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Thread: How to proceed?
January 11th, 2005 #1
How to proceed?
I was never really sure about which study path I shall pick when I finish school. I was always very interested in Design, but there were also a lot of other things I was interested in. Now I found this forum and watched at a lot of stuff and tutorials and I am 100% sure that I want to study design. My only Problem is, that I don't really know where to start. I like sketching a lot and I am not bad at it and I often worked with photoshop, but how do I proceed? Right now I am just practicing a bit every day and read some threads in this forum form time to time and I am also going to visit at least one drawing or sketching course and planned to ask my art teacher for some help.
Have you got some hints for me?
Hide this ad by registering as a memberJanuary 11th, 2005 #2Registered User
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I cant give you much advice mate except stay away from Graphic design i.e. designing logos, business cards, stationary etc. ! Im trying to get out of it and into illustration or just selling my artwork in general.
Im in ireland and theres not much illustration work or concept art work so im kinda screwed.
Only persue graphic design if you dont mind long hours, bad pay and stress, but love design.
If you love drawing i think you should head for game industry or illustration.
Whos the dead guy with the salt shaker?
January 11th, 2005 #3
Thanks for your answer,
I already noticed that graphic design isn't the type of design I am looking for.
I thought of studying industrial design besides another sudying path (maybe art oder a different type of design), because I can imagine that you might have good use of the things you are learning there anyways. Is somebody here who can confirm that or is it just the opposite?
January 11th, 2005 #4Registered User
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- Aug 2004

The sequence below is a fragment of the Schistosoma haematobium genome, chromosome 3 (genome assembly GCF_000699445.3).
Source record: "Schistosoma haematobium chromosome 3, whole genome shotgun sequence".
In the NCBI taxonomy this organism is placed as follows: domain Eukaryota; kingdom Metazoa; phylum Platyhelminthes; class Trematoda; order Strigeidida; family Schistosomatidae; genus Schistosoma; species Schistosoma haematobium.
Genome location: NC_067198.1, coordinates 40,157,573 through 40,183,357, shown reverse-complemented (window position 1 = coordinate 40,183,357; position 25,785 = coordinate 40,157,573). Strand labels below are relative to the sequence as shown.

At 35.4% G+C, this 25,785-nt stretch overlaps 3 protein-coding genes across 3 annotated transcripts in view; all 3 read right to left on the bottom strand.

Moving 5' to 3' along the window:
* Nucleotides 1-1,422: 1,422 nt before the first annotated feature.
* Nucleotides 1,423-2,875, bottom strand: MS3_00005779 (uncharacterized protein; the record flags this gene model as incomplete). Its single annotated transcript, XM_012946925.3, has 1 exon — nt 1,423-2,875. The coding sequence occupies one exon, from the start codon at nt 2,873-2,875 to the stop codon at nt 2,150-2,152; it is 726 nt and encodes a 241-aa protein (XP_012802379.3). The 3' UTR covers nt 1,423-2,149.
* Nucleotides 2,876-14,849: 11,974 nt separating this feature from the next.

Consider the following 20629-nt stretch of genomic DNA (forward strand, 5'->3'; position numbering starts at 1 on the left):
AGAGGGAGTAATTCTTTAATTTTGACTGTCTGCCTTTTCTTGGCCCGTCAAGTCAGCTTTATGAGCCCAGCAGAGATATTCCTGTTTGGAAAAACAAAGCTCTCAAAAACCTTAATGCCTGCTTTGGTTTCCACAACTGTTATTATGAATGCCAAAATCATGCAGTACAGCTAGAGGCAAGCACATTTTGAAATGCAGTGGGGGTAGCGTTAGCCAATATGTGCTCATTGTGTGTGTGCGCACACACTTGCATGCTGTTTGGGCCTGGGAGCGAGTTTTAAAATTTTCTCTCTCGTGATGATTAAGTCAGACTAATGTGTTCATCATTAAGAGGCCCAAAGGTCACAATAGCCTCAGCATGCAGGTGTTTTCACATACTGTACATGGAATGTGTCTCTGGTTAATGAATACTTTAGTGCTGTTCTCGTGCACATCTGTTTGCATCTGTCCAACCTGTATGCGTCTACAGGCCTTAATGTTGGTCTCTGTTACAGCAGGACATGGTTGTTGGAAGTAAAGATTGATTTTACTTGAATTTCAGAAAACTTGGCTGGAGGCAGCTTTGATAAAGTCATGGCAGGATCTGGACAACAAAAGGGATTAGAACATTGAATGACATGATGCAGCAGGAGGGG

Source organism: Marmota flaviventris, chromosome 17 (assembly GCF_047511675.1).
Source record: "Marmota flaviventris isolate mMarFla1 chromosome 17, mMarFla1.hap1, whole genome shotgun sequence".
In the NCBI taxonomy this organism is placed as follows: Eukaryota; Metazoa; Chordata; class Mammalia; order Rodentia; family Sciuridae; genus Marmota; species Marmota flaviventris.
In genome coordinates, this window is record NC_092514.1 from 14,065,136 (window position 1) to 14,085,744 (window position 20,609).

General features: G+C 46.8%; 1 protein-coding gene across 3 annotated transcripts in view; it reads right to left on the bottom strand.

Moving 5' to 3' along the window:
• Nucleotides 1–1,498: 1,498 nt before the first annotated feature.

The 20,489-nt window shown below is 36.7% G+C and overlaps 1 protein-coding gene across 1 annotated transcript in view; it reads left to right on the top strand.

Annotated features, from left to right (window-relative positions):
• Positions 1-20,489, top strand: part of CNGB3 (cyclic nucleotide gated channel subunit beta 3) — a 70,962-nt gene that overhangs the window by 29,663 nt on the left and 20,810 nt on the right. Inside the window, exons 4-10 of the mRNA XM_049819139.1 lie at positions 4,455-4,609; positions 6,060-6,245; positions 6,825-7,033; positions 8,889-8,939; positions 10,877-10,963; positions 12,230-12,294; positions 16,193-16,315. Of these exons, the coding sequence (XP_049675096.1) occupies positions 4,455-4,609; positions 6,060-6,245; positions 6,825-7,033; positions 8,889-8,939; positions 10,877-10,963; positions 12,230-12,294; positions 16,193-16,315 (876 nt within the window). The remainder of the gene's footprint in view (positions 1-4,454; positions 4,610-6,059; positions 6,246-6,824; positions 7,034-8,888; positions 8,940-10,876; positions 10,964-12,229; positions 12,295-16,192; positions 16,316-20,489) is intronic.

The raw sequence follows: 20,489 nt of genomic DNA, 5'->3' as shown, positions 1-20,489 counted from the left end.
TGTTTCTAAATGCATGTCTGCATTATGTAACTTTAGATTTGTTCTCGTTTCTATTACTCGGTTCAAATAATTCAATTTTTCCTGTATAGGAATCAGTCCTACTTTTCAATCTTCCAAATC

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Look seriously into Industrial design if that's your choice. I work in architecture. When I started I imagined it was mostly design. Industrial Design here in Canada works a lot like Architecture does. Design is about 5% of the job. Technical resolution, contract and construction management is the other 95%. That's not a ball park. In architecture you budget 5% of the fee for design and if you're carefull about running your business you spend the time accordingly. You may find that the percentages different in industrial design, but its more a general form of engineering than it is Art.
January 12th, 2005 #5
Hm... well, a first I have to improve my skills. I think that is most
important at the moment, but thanks for the pieces of information!
Any advices or experiences are welcomed ^^
Has by the way anyone studied in Germany?
January 12th, 2005 #6
there are lotsa jobs u can get... when u can draw.. i think.. u can do evrything.. depends on ur drawing skill but its possible anyways..
2d 3d design grafix webdesign illustrations.. visualisation logo design etc.. besides.. u can design evrything !
.. most of these uses pencil drawing .. no c00l design without pencil concepts ... when u really wanna dig into that as deep as u can... learn how to draw.. learn about
this is what u have to know in order to draw correct.. the next part is artistic ideas and inspiration and lotsa stuff no teacher in this world can teach you!
when u knows these basics u can start shading and rendering .. coloring etc... for me it is really hard to shade without knowing anything about my surfaces*shapes volume.. the volume is what turns out after shading.. the volumetrical look .. the 3D ness
when u know basics... like u know how to walk or eat.. there will be no more problem.. u donnt need any school to learn these basics above !
iam from germany .. but i dont intent to study here.. u can study cool stuff when u pay lotsa money.. which is disgusting... i dont need that anyways to develope my skill.. what i need is : basic drawing knowledge : then i need artistic power...
if u have some more questions.. pm me
January 13th, 2005 #7
use your heart!
He who works with his hands is a laborer.
He who works with his hands, and his head is a craftsman.
He who works with his hands, and his head, and his heart, is An Artist"
St. Francis of Assisi